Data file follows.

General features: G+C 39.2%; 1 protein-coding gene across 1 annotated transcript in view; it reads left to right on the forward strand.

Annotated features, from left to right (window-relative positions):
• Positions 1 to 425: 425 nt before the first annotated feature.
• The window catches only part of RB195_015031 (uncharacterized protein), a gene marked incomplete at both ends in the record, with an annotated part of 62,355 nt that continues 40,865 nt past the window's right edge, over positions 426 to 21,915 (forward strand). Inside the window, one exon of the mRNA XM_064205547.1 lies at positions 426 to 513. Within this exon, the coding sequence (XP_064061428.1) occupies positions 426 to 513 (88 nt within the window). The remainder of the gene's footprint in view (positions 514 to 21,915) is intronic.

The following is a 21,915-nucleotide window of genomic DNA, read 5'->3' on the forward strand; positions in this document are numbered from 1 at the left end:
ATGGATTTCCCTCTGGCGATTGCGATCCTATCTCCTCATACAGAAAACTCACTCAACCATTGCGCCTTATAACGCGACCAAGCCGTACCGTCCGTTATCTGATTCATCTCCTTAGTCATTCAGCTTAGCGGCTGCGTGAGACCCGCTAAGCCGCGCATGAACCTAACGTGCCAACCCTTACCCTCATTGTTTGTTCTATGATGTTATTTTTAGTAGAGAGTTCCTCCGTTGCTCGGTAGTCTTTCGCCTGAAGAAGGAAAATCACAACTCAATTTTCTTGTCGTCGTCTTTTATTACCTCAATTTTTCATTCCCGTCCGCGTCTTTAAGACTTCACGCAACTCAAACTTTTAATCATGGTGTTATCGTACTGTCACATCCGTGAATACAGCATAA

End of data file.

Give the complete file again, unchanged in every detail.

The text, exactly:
General features: G+C 39.2%; 1 protein-coding gene across 1 annotated transcript in view; it reads left to right on the forward strand.

Annotated features, from left to right (window-relative positions):
• Positions 1 to 425: 425 nt before the first annotated feature.
• The window catches only part of RB195_015031 (uncharacterized protein), a gene marked incomplete at both ends in the record, with an annotated part of 62,355 nt that continues 40,865 nt past the window's right edge, over positions 426 to 21,915 (forward strand). Inside the window, one exon of the mRNA XM_064205547.1 lies at positions 426 to 513. Within this exon, the coding sequence (XP_064061428.1) occupies positions 426 to 513 (88 nt within the window). The remainder of the gene's footprint in view (positions 514 to 21,915) is intronic.

The following is a 21,915-nucleotide window of genomic DNA, read 5'->3' on the forward strand; positions in this document are numbered from 1 at the left end:
ATGGATTTCCCTCTGGCGATTGCGATCCTATCTCCTCATACAGAAAACTCACTCAACCATTGCGCCTTATAACGCGACCAAGCCGTACCGTCCGTTATCTGATTCATCTCCTTAGTCATTCAGCTTAGCGGCTGCGTGAGACCCGCTAAGCCGCGCATGAACCTAACGTGCCAACCCTTACCCTCATTGTTTGTTCTATGATGTTATTTTTAGTAGAGAGTTCCTCCGTTGCTCGGTAGTCTTTCGCCTGAAGAAGGAAAATCACAACTCAATTTTCTTGTCGTCGTCTTTTATTACCTCAATTTTTCATTCCCGTCCGCGTCTTTAAGACTTCACGCAACTCAAACTTTTAATCATGGTGTTATCGTACTGTCACATCCGTGAATACAGCATAA